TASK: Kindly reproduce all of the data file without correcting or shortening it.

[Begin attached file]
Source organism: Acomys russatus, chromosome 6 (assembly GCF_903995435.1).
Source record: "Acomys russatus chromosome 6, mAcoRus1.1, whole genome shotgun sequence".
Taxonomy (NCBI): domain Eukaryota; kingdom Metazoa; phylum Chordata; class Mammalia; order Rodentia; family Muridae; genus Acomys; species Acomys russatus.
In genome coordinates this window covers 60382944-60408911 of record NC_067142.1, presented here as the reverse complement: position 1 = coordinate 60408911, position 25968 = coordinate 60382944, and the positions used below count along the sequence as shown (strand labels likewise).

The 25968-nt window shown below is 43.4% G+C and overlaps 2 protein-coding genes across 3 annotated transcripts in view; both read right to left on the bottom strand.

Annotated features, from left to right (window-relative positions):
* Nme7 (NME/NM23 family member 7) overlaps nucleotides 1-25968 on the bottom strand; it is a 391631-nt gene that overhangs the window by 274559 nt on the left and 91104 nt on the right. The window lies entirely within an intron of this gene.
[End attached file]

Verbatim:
Source organism: Acomys russatus, chromosome 6 (assembly GCF_903995435.1).
Source record: "Acomys russatus chromosome 6, mAcoRus1.1, whole genome shotgun sequence".
Taxonomy (NCBI): domain Eukaryota; kingdom Metazoa; phylum Chordata; class Mammalia; order Rodentia; family Muridae; genus Acomys; species Acomys russatus.
In genome coordinates this window covers 60382944-60408911 of record NC_067142.1, presented here as the reverse complement: position 1 = coordinate 60408911, position 25968 = coordinate 60382944, and the positions used below count along the sequence as shown (strand labels likewise).

The 25968-nt window shown below is 43.4% G+C and overlaps 2 protein-coding genes across 3 annotated transcripts in view; both read right to left on the bottom strand.

Annotated features, from left to right (window-relative positions):
* Nme7 (NME/NM23 family member 7) overlaps nucleotides 1-25968 on the bottom strand; it is a 391631-nt gene that overhangs the window by 274559 nt on the left and 91104 nt on the right. The window lies entirely within an intron of this gene.